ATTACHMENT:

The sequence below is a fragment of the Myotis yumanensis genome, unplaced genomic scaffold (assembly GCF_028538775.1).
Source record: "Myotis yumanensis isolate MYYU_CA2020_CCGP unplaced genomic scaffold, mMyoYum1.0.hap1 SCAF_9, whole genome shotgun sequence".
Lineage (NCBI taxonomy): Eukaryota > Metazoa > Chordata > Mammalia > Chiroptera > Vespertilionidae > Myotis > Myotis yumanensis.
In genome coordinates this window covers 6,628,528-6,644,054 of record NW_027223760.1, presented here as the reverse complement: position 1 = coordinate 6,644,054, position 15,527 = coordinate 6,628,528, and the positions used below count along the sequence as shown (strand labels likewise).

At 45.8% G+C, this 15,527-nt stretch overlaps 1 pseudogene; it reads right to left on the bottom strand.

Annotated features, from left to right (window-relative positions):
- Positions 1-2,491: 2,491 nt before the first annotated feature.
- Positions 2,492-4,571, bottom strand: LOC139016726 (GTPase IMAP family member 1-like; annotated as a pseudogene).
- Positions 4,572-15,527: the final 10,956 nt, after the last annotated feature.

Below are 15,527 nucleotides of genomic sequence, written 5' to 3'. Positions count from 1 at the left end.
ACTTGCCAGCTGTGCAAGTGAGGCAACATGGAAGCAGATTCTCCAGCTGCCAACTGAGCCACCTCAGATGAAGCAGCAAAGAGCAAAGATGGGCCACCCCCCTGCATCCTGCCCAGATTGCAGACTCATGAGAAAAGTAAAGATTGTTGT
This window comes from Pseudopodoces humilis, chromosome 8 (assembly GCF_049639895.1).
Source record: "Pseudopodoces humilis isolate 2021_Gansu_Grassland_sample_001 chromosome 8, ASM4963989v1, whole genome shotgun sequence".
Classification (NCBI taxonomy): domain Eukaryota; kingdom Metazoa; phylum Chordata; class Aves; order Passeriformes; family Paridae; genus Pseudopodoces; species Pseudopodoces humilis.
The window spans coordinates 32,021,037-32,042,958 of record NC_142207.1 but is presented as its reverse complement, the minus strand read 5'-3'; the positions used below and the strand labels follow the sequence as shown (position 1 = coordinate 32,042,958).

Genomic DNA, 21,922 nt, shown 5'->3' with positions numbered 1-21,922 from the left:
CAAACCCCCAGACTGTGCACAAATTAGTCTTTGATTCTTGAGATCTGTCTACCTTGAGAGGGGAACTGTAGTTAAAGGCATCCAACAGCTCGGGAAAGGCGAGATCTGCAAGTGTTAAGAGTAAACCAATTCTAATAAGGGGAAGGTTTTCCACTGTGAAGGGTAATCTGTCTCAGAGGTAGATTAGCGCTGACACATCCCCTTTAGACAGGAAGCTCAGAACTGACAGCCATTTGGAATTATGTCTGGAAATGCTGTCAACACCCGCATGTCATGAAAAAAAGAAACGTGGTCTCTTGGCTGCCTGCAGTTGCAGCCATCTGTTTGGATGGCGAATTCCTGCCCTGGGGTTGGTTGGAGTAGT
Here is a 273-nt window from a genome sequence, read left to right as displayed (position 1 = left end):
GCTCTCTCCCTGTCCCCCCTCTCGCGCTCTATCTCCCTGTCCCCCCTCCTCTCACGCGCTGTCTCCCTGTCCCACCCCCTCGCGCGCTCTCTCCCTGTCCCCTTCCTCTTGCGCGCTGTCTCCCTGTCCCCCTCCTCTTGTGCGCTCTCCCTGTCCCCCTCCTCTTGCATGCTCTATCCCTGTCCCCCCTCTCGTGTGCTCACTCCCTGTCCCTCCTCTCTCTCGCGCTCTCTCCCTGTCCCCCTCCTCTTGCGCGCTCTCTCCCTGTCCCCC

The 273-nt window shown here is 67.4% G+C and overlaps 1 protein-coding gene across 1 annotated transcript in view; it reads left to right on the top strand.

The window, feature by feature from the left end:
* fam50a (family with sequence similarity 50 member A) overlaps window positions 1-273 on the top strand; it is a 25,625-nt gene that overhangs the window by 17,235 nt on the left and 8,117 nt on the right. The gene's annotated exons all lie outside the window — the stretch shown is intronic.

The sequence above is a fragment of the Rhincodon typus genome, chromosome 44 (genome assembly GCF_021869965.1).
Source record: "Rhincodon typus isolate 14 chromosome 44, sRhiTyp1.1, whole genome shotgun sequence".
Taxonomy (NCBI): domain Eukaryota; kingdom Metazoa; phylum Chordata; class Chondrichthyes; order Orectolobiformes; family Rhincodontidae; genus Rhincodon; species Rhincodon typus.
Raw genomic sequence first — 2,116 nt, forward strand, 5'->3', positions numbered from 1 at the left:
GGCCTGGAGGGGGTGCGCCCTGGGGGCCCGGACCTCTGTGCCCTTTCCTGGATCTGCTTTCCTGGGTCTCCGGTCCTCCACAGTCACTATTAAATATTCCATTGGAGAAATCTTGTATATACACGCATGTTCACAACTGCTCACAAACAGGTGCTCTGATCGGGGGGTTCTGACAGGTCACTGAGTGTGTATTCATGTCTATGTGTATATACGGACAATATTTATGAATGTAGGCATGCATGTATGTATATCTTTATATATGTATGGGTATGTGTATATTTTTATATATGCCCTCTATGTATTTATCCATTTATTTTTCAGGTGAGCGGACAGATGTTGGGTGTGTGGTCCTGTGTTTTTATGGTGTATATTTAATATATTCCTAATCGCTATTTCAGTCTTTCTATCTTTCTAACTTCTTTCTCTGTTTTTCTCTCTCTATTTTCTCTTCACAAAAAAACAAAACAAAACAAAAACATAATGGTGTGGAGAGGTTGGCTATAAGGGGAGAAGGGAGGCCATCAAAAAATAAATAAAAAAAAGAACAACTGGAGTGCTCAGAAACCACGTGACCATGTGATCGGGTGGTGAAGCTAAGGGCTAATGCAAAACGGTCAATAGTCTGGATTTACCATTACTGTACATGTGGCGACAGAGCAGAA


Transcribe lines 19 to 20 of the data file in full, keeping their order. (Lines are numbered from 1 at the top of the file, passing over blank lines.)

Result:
GCTCTCTCCCTGTCCCCCCTCTCGCGCTCTATCTCCCTGTCCCCCCTCCTCTCACGCGCTGTCTCCCTGTCCCACCCCCTCGCGCGCTCTCTCCCTGTCCCCTTCCTCTTGCGCGCTGTCTCCCTGTCCCCCTCCTCTTGTGCGCTCTCCCTGTCCCCCTCCTCTTGCATGCTCTATCCCTGTCCCCCCTCTCGTGTGCTCACTCCCTGTCCCTCCTCTCTCTCGCGCTCTCTCCCTGTCCCCCTCCTCTTGCGCGCTCTCTCCCTGTCCCCC

The 273-nt window shown here is 67.4% G+C and overlaps 1 protein-coding gene across 1 annotated transcript in view; it reads left to right on the top strand.